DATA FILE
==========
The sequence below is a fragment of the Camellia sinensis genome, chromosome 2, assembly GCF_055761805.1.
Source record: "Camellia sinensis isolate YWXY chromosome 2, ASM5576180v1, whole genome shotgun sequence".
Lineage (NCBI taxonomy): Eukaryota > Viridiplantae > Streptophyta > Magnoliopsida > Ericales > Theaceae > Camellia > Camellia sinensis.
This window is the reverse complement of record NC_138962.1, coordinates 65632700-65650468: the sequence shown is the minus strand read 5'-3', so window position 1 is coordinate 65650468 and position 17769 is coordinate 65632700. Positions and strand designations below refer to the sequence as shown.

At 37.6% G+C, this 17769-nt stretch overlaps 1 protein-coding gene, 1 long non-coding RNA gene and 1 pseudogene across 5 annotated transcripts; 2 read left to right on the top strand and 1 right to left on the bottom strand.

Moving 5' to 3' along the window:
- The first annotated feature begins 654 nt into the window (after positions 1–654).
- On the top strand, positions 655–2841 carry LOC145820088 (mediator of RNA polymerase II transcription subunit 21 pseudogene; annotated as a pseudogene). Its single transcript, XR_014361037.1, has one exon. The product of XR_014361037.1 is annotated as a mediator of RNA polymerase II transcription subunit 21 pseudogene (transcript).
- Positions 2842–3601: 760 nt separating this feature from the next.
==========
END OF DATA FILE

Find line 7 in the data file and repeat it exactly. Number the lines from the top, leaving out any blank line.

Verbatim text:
- The first annotated feature begins 654 nt into the window (after positions 1–654).